I must confess, I had never tried Kimchi before I made this recipe. In fact, the only thing I knew about Kimchi is that it is lacto fermented cabbage, which I later found out Kimchi isn’t just fermented cabbage.
What Is Kimchi?
The term Kimchi encompasses hundreds of different variations of salted and fermented vegetables. It doesn’t just relate to Chinese leaf cabbage but covers all kinds of vegetables, daikon, green beans, cucumber, courgette.
The most common, of course, is cabbage and Kimchi couldn’t be further apart from sauerkraut in terms of flavour and colour.
Where To Start On Your Kimchi Making Journey
Coming from a point of having never tasted, let alone made Kimchi before I did plenty of research and reading to give myself a base to work from.
I found the book Kimchi by Byung-Hi Lim to be really helpful and the recipes were clear and concise so I have based the recipe on the recipe listed os Baechu Kimchi.
I really recommend the book and have made a number of the recipes in it.
What Kind Of Cabbage To Make Kimchi?
This is where my journey began. I knew I wanted to make Kimchi as authentic as possible and understand that the texture is really important.
You can make Kimchi from any cabbage you like but traditionally it is made from a type of cabbage called Chinese Leaf cabbage
Chinese Leaf Cabbage
Chinese leaf or Napa cabbage is a delicate leaved type of cabbage from the same family of plants as Pak Choi and Turnip.
The flavour is delicate and subtle which makes it a perfect vehicle for the intense flavours of Kimchi and the texture is perfectly crisp for fermentation.
I have seen supermarkets stock Chinese leaf in both the cabbage section and the lettuce section of the produce aisles but it is readily available almost everywhere in the UK and is even grown here.
Gochugaru / Korean Chilli Powder
Another key component of this Kimchi recipe is the chilli. Kimchi uses quite a prodigious amount of chilli so it is a good idea that it is not too spicy and has a subtle smokey flavour rather than blow your head off heat.
Gochugaru is the name to look for but it can also be listed simply as Korean chilli powder or flakes.
Kimchi is cleary spicy but it is also very flavourful and Gochugaru has just the right amount of heat so if you can find it I would strongly advise to use this for your Chinese leaf kimchi.
How To Make Baechu – Chinese Leaf Kimchi
This recipe will make a fairly large amount of kimchi, you’ll need 4 Chinese leaf or napa cabbages.
A key part of the process is making the Kimchi paste and covering the Chinese leaf in layers.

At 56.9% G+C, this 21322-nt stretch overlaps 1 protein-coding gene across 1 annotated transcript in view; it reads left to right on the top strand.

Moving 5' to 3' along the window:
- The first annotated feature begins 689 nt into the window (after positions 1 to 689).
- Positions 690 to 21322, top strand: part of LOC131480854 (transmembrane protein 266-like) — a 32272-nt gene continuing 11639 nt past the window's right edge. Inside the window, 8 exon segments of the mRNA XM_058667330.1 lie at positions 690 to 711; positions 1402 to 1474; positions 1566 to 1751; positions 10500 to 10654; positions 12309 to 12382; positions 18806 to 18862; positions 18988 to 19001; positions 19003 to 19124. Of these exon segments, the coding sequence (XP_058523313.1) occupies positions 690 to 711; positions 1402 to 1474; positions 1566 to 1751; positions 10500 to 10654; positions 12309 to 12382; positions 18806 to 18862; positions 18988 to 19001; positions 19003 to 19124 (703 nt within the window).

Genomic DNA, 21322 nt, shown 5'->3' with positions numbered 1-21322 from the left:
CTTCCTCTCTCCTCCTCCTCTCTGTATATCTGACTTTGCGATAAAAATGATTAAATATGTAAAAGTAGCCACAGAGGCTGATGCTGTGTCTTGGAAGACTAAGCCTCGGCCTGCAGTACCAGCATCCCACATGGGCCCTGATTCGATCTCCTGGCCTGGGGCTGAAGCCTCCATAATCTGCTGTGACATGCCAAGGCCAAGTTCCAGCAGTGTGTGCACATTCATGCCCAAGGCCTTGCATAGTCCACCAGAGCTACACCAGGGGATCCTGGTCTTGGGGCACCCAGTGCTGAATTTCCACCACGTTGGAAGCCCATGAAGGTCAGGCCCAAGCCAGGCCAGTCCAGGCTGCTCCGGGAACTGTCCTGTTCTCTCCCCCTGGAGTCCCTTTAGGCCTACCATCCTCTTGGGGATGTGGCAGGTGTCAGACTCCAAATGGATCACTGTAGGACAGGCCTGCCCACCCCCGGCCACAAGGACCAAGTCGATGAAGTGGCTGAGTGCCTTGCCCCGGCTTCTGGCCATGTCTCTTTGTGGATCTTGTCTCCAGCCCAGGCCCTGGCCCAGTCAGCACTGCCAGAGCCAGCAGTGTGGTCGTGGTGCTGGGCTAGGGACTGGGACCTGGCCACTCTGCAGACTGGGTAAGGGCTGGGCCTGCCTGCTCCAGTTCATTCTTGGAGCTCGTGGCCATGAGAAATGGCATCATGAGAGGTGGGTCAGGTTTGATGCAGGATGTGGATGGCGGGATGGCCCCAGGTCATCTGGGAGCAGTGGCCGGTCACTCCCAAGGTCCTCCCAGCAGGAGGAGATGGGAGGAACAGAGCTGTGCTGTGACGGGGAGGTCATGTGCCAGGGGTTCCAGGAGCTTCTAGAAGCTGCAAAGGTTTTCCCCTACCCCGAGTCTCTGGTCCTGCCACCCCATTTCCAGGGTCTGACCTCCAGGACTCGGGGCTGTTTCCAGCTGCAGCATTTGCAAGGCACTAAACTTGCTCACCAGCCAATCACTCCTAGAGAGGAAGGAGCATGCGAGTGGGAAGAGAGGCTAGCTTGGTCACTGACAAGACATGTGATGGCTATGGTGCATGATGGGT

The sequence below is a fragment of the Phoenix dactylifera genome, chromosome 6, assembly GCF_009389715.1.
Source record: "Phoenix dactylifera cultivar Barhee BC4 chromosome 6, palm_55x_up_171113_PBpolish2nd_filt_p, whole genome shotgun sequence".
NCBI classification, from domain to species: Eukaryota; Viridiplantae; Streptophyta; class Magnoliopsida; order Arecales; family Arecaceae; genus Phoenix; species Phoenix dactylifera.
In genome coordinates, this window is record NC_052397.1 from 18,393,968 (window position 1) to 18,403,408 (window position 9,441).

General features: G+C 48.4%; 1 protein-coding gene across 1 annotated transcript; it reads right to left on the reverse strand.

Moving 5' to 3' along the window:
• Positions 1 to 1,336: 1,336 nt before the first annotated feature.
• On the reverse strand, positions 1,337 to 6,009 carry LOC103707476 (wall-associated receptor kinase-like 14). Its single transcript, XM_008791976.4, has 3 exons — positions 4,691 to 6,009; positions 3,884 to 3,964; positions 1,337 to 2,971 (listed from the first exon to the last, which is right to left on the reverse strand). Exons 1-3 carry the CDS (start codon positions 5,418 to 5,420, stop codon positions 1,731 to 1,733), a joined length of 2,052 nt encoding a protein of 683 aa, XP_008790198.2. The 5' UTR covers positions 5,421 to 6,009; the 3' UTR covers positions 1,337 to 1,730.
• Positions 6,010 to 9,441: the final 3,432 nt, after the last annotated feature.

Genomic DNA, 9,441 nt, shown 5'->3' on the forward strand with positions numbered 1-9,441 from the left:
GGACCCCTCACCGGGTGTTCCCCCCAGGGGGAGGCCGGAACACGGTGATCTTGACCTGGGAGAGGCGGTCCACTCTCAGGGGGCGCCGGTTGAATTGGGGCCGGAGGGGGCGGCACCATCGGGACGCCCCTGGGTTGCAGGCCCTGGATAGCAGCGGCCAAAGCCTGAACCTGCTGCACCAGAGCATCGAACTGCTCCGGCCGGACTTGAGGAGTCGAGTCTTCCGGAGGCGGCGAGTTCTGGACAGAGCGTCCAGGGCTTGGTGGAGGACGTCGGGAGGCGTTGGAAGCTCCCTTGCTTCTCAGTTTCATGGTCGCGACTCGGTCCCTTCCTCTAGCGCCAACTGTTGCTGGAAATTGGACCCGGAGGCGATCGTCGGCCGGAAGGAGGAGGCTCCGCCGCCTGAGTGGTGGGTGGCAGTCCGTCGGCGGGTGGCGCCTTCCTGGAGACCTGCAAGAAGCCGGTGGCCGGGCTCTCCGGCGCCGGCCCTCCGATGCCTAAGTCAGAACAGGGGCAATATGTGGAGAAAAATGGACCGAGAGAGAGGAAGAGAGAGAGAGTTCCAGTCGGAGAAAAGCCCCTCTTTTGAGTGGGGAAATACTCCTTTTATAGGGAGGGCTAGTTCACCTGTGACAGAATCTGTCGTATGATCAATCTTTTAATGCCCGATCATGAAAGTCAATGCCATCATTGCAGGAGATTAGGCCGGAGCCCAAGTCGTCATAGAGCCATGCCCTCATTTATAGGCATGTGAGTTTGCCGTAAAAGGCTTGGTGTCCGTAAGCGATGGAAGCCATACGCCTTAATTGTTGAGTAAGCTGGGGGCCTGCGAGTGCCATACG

What You’ll Need To Make Kimchi
Most of the process of making this kimchi is done in the fridge. You will need a non-reactive container, either glass or plastic with an airtight lid.
Unlike other ferments, this particular Kimchi is not made in brine but rather a paste that is high in salt. There are not weight to worry about to hold the ferment down so really you just need the following:
- Large bowl
- An airtight container that is non-reactive such as glass or plastic
- Space in your refrigerator
- Sharp knife
An authentic Chinese leaf kimchi adapted from Kimchi
- 1kg Chinese Leaf (roughly 4 heads)
- 100g Salt
- 75g Gochugaru / Korean chilli powder
- 150g finely chopped Leek
- 2 tbsp Garlic finely grated
- 1 tbsp Ginger finely grated
- 100g Daikon grated
- 1 tbsp Fish Sauce
- 1 tbsp Salt
- 1 tbsp Granulated Sugar
- Cut the Chinese leaf cabbage in half lengthwise and give the cabbage a rinse if not already washed.
- Salt the cabbage with approximately 100g salt working through the layers of the leaves of each cabbage. Place the cabbage in a large bowl or basin, cut side up and just cover with water. Place a plate on top of the cabbage to submerge everything and leave to stand at room temperature for 24 hours.
- After 24 hours drain the water and rinse the Chinese leaf thoroughly. Cover the cabbage in cold water and drain multiple times to make sure excess salt is removed. Drain thoroughly and squeeze the cabbage leaves gently to remove excess water and dry out the Chinese leaf.
- Combine and thoroughly mix together the ingredients for the kimchi paste.
- Begin spreading the kimchi paste onto the chinese leaf. You need to be quite through and get paste onto each leaf and right to the base of the cabbage so that everything is covered.
- Take each kimchi paste covered cabbage half and place into a jar, or container with a tight-fitting lid, cut side up. Place the cabbage tightly together without applying too much force. Aim for as little space as possible between all the cabbage halves.
- With the lid on tightly leave the Kimchi at room temperature for 24 hours and then place in the fridge. The Kimchi will be ready in around 7 days and will continue to develop flavour and tartness for upto a month.
Amount Per Serving: Calories: 24Total Fat: 1gSaturated Fat: 0gTrans Fat: 0gUnsaturated Fat: 0gCholesterol: 2mgSodium: 4749mgCarbohydrates: 4gFiber: 0gSugar: 2gProtein: 1g
How Long Will Kimchi Last?
This particular Kimchi is made and kept in the fridge so it will be good to eat and continue developing more flavour for up to 2 months.